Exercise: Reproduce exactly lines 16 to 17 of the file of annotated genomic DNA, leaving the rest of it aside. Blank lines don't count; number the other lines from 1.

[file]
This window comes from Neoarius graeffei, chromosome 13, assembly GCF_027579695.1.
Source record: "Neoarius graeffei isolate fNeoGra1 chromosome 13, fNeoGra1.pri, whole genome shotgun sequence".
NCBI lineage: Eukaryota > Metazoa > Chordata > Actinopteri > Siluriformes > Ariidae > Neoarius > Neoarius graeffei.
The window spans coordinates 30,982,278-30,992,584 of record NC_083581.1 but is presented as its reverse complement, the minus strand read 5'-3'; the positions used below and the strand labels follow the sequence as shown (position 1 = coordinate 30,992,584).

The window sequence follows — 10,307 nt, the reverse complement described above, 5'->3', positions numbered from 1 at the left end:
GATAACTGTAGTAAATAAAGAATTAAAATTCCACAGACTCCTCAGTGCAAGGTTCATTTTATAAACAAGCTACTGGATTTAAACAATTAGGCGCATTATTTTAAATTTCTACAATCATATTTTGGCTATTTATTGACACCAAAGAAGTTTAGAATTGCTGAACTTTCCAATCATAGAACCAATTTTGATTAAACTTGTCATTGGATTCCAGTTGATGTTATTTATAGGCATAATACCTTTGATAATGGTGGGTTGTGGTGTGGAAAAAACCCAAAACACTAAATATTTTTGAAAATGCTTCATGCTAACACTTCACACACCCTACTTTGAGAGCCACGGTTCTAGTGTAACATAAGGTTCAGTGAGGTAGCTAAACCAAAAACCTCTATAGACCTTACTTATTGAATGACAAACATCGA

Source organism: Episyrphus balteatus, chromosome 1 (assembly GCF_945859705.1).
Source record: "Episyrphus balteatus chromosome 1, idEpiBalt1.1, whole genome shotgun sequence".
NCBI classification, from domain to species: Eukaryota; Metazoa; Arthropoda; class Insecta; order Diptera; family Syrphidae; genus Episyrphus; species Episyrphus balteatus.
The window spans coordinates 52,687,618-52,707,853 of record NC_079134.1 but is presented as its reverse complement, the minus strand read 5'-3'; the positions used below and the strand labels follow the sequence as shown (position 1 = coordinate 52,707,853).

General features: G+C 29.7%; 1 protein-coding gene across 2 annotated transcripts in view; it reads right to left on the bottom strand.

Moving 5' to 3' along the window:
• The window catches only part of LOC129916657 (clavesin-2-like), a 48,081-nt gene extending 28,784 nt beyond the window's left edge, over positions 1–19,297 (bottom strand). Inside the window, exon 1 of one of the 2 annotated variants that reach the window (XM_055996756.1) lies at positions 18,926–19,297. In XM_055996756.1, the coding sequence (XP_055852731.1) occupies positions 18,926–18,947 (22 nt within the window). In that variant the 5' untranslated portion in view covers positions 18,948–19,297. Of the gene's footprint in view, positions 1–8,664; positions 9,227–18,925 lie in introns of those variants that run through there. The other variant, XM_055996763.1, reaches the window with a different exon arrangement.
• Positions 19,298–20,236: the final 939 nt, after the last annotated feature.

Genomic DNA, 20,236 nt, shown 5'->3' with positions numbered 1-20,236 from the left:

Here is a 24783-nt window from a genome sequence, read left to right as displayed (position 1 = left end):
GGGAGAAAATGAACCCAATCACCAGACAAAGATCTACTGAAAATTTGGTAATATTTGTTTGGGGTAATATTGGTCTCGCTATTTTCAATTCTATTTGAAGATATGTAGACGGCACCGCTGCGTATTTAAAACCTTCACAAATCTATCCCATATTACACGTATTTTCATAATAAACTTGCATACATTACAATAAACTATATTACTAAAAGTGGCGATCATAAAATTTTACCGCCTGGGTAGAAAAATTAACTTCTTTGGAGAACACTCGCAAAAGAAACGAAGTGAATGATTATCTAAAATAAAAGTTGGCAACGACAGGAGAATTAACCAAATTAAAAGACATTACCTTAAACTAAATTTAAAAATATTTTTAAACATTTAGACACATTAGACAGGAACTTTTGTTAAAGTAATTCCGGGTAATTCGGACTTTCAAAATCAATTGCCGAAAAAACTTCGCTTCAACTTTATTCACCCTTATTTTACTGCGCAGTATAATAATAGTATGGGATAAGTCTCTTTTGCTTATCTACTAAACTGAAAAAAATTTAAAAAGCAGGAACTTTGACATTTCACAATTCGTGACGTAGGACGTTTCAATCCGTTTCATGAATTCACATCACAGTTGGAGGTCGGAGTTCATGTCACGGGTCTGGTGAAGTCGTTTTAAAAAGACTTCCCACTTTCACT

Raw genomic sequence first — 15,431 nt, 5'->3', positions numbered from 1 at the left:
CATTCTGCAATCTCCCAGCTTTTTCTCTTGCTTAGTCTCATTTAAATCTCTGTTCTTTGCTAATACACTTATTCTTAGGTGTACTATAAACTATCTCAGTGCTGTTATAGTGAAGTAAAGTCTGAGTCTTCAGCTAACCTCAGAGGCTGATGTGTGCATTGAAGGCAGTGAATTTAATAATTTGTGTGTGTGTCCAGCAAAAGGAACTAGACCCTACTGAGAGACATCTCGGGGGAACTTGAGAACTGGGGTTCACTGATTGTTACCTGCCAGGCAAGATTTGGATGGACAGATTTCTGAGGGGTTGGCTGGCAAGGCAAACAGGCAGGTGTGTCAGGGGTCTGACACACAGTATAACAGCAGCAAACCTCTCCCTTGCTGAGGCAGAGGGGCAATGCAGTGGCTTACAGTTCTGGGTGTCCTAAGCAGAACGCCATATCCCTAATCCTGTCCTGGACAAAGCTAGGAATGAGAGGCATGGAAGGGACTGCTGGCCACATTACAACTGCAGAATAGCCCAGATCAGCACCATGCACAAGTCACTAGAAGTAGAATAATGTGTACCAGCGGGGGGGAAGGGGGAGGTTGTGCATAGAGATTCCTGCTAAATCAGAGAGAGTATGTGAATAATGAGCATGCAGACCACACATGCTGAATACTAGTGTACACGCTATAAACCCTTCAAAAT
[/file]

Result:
Here is a 24783-nt window from a genome sequence, read left to right as displayed (position 1 = left end):
GGGAGAAAATGAACCCAATCACCAGACAAAGATCTACTGAAAATTTGGTAATATTTGTTTGGGGTAATATTGGTCTCGCTATTTTCAATTCTATTTGAAGATATGTAGACGGCACCGCTGCGTATTTAAAACCTTCACAAATCTATCCCATATTACACGTATTTTCATAATAAACTTGCATACATTACAATAAACTATATTACTAAAAGTGGCGATCATAAAATTTTACCGCCTGGGTAGAAAAATTAACTTCTTTGGAGAACACTCGCAAAAGAAACGAAGTGAATGATTATCTAAAATAAAAGTTGGCAACGACAGGAGAATTAACCAAATTAAAAGACATTACCTTAAACTAAATTTAAAAATATTTTTAAACATTTAGACACATTAGACAGGAACTTTTGTTAAAGTAATTCCGGGTAATTCGGACTTTCAAAATCAATTGCCGAAAAAACTTCGCTTCAACTTTATTCACCCTTATTTTACTGCGCAGTATAATAATAGTATGGGATAAGTCTCTTTTGCTTATCTACTAAACTGAAAAAAATTTAAAAAGCAGGAACTTTGACATTTCACAATTCGTGACGTAGGACGTTTCAATCCGTTTCATGAATTCACATCACAGTTGGAGGTCGGAGTTCATGTCACGGGTCTGGTGAAGTCGTTTTAAAAAGACTTCCCACTTTCACT